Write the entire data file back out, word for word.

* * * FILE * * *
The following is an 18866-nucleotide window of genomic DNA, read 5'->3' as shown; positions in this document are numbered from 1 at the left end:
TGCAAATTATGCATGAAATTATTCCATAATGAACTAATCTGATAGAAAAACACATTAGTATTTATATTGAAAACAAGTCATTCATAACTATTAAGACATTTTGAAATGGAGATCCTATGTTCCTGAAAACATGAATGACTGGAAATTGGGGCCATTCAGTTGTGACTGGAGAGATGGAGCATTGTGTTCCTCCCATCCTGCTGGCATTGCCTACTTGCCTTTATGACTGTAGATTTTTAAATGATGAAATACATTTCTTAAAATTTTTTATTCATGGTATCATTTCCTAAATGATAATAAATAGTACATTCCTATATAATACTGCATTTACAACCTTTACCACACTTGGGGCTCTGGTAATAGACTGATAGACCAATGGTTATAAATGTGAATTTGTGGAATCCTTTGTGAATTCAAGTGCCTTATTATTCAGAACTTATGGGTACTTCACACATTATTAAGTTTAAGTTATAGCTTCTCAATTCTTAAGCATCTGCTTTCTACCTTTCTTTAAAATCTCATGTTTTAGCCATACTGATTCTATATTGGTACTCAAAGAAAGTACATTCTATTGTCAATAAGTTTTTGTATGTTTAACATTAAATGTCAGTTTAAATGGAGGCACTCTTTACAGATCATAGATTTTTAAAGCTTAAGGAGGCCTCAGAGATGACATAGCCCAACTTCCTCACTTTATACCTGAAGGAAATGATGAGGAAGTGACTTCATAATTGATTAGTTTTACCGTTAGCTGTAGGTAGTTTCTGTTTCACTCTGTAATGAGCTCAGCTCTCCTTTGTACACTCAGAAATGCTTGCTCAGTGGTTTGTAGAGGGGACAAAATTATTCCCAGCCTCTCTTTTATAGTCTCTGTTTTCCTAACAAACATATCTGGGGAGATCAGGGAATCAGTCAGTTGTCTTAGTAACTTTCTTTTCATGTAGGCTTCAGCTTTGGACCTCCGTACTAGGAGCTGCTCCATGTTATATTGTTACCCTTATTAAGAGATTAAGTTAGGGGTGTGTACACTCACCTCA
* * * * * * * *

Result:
The following is an 18866-nucleotide window of genomic DNA, read 5'->3' as shown; positions in this document are numbered from 1 at the left end:
TGCAAATTATGCATGAAATTATTCCATAATGAACTAATCTGATAGAAAAACACATTAGTATTTATATTGAAAACAAGTCATTCATAACTATTAAGACATTTTGAAATGGAGATCCTATGTTCCTGAAAACATGAATGACTGGAAATTGGGGCCATTCAGTTGTGACTGGAGAGATGGAGCATTGTGTTCCTCCCATCCTGCTGGCATTGCCTACTTGCCTTTATGACTGTAGATTTTTAAATGATGAAATACATTTCTTAAAATTTTTTATTCATGGTATCATTTCCTAAATGATAATAAATAGTACATTCCTATATAATACTGCATTTACAACCTTTACCACACTTGGGGCTCTGGTAATAGACTGATAGACCAATGGTTATAAATGTGAATTTGTGGAATCCTTTGTGAATTCAAGTGCCTTATTATTCAGAACTTATGGGTACTTCACACATTATTAAGTTTAAGTTATAGCTTCTCAATTCTTAAGCATCTGCTTTCTACCTTTCTTTAAAATCTCATGTTTTAGCCATACTGATTCTATATTGGTACTCAAAGAAAGTACATTCTATTGTCAATAAGTTTTTGTATGTTTAACATTAAATGTCAGTTTAAATGGAGGCACTCTTTACAGATCATAGATTTTTAAAGCTTAAGGAGGCCTCAGAGATGACATAGCCCAACTTCCTCACTTTATACCTGAAGGAAATGATGAGGAAGTGACTTCATAATTGATTAGTTTTACCGTTAGCTGTAGGTAGTTTCTGTTTCACTCTGTAATGAGCTCAGCTCTCCTTTGTACACTCAGAAATGCTTGCTCAGTGGTTTGTAGAGGGGACAAAATTATTCCCAGCCTCTCTTTTATAGTCTCTGTTTTCCTAACAAACATATCTGGGGAGATCAGGGAATCAGTCAGTTGTCTTAGTAACTTTCTTTTCATGTAGGCTTCAGCTTTGGACCTCCGTACTAGGAGCTGCTCCATGTTATATTGTTACCCTTATTAAGAGATTAAGTTAGGGGTGTGTACACTCACCTCA